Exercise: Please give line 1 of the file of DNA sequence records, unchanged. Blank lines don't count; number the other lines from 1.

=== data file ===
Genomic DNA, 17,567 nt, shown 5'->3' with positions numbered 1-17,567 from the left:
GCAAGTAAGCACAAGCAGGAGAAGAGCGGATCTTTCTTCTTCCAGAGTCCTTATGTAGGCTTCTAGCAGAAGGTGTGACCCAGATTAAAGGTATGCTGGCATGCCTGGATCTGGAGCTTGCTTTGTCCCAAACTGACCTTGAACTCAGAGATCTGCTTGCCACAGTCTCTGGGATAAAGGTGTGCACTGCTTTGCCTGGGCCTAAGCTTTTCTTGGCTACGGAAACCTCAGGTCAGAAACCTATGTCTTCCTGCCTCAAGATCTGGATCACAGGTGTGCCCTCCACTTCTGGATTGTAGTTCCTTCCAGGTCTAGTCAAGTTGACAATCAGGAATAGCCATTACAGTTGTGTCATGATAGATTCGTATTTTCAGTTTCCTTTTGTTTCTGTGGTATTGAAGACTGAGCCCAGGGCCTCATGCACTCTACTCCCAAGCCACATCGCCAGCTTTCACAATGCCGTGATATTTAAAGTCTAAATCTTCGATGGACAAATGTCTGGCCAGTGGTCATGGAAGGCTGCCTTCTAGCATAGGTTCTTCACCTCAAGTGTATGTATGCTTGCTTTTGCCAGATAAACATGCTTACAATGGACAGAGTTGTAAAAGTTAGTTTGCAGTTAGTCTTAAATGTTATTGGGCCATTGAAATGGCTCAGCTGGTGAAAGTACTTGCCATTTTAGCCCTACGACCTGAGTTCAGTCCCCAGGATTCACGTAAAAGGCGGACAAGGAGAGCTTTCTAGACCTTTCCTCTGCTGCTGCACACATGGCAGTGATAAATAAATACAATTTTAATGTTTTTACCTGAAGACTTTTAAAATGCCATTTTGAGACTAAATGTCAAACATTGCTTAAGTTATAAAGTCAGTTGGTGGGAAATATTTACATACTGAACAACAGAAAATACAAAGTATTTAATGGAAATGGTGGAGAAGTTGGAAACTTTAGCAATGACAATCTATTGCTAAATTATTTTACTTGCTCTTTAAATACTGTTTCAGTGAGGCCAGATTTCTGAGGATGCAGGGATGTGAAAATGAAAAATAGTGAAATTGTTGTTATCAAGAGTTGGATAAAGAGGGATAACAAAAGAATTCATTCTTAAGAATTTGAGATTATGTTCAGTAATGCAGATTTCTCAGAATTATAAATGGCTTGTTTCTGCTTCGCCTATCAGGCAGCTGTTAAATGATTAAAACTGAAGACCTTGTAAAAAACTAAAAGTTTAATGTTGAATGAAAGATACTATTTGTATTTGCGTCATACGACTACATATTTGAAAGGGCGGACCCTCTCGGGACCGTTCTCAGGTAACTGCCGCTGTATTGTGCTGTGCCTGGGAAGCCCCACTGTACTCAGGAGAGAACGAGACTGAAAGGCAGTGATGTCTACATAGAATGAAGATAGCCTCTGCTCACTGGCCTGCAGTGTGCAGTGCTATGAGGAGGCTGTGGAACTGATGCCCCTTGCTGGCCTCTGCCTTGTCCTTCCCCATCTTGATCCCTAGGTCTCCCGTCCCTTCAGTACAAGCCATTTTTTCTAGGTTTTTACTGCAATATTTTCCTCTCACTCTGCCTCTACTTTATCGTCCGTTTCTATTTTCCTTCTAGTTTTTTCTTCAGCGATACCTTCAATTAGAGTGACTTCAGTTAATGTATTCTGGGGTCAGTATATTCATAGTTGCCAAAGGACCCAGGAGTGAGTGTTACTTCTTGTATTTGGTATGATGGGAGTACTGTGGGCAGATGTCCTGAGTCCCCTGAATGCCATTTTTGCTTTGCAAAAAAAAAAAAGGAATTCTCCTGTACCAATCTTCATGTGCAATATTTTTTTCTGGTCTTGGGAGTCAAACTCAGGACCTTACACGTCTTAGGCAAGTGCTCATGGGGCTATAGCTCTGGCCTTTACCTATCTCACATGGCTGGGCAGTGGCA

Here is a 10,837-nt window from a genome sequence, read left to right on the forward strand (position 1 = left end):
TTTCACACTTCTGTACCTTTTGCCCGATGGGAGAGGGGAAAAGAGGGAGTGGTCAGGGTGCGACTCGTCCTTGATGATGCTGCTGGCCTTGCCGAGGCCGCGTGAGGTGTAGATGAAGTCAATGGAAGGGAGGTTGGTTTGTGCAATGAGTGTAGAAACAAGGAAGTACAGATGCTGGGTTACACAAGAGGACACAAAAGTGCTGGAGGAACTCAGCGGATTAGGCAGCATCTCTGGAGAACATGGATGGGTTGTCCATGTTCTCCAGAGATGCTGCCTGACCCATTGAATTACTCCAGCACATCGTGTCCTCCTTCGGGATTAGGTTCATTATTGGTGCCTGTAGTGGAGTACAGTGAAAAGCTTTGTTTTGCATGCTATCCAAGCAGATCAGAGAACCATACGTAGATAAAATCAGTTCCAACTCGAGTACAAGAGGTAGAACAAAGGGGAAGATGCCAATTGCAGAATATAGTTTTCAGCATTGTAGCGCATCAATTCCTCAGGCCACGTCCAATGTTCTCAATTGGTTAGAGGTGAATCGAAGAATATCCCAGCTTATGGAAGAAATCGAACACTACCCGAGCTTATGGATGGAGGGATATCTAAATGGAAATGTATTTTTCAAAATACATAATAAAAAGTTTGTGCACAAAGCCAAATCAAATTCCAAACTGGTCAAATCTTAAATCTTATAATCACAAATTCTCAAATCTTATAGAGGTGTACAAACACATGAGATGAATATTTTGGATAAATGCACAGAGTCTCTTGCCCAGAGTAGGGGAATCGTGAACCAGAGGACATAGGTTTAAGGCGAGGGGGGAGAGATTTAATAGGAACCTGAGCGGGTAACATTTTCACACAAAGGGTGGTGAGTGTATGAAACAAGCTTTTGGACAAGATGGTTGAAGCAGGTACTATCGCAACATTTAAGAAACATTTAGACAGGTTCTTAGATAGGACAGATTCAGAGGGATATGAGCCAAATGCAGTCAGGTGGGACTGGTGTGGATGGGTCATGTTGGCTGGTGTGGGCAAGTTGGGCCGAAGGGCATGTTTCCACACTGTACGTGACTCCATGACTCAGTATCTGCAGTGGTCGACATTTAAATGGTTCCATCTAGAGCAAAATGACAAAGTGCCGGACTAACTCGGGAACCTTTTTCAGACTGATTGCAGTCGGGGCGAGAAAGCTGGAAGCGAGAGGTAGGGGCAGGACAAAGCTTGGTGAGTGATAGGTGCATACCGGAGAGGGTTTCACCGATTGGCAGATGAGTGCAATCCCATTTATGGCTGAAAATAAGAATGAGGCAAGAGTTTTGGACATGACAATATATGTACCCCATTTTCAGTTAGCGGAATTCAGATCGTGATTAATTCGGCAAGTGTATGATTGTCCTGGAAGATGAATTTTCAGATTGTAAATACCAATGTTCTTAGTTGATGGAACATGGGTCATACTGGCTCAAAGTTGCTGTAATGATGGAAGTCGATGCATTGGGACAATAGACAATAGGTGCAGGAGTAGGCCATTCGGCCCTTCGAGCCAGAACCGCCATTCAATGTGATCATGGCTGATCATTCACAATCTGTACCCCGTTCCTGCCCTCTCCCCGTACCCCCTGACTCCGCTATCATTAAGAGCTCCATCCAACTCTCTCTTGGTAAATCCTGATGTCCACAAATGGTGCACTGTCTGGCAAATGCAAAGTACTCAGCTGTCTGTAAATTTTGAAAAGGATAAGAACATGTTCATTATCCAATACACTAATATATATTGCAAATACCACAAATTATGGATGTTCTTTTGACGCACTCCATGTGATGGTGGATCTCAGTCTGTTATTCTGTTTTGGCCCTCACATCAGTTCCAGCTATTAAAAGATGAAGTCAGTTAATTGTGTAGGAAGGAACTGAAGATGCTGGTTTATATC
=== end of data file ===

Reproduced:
Genomic DNA, 17,567 nt, shown 5'->3' with positions numbered 1-17,567 from the left: